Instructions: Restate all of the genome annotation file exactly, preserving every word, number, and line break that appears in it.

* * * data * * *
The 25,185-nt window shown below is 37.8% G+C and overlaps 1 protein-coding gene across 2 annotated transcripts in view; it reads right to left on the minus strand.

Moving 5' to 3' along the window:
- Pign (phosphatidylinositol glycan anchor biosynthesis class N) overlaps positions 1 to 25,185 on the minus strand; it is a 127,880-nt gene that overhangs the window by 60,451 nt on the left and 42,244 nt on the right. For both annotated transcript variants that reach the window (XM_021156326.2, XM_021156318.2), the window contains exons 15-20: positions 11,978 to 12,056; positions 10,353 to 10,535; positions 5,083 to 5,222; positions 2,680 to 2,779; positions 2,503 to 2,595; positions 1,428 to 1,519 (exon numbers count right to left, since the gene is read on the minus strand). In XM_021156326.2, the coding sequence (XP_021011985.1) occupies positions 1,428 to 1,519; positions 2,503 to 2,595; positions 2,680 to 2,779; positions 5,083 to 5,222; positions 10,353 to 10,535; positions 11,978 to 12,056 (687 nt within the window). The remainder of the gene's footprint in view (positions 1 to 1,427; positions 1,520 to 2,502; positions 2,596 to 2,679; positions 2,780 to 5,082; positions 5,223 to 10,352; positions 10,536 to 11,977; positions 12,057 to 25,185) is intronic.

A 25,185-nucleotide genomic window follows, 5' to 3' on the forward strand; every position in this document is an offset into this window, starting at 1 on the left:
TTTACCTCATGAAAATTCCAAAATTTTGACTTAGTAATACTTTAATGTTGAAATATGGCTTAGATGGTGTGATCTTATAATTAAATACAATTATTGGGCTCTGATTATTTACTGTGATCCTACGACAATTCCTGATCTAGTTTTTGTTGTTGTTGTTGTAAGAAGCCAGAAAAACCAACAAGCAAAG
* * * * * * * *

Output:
The 25,185-nt window shown below is 37.8% G+C and overlaps 1 protein-coding gene across 2 annotated transcripts in view; it reads right to left on the minus strand.

Moving 5' to 3' along the window:
- Pign (phosphatidylinositol glycan anchor biosynthesis class N) overlaps positions 1 to 25,185 on the minus strand; it is a 127,880-nt gene that overhangs the window by 60,451 nt on the left and 42,244 nt on the right. For both annotated transcript variants that reach the window (XM_021156326.2, XM_021156318.2), the window contains exons 15-20: positions 11,978 to 12,056; positions 10,353 to 10,535; positions 5,083 to 5,222; positions 2,680 to 2,779; positions 2,503 to 2,595; positions 1,428 to 1,519 (exon numbers count right to left, since the gene is read on the minus strand). In XM_021156326.2, the coding sequence (XP_021011985.1) occupies positions 1,428 to 1,519; positions 2,503 to 2,595; positions 2,680 to 2,779; positions 5,083 to 5,222; positions 10,353 to 10,535; positions 11,978 to 12,056 (687 nt within the window). The remainder of the gene's footprint in view (positions 1 to 1,427; positions 1,520 to 2,502; positions 2,596 to 2,679; positions 2,780 to 5,082; positions 5,223 to 10,352; positions 10,536 to 11,977; positions 12,057 to 25,185) is intronic.

A 25,185-nucleotide genomic window follows, 5' to 3' on the forward strand; every position in this document is an offset into this window, starting at 1 on the left:
TTTACCTCATGAAAATTCCAAAATTTTGACTTAGTAATACTTTAATGTTGAAATATGGCTTAGATGGTGTGATCTTATAATTAAATACAATTATTGGGCTCTGATTATTTACTGTGATCCTACGACAATTCCTGATCTAGTTTTTGTTGTTGTTGTTGTAAGAAGCCAGAAAAACCAACAAGCAAAG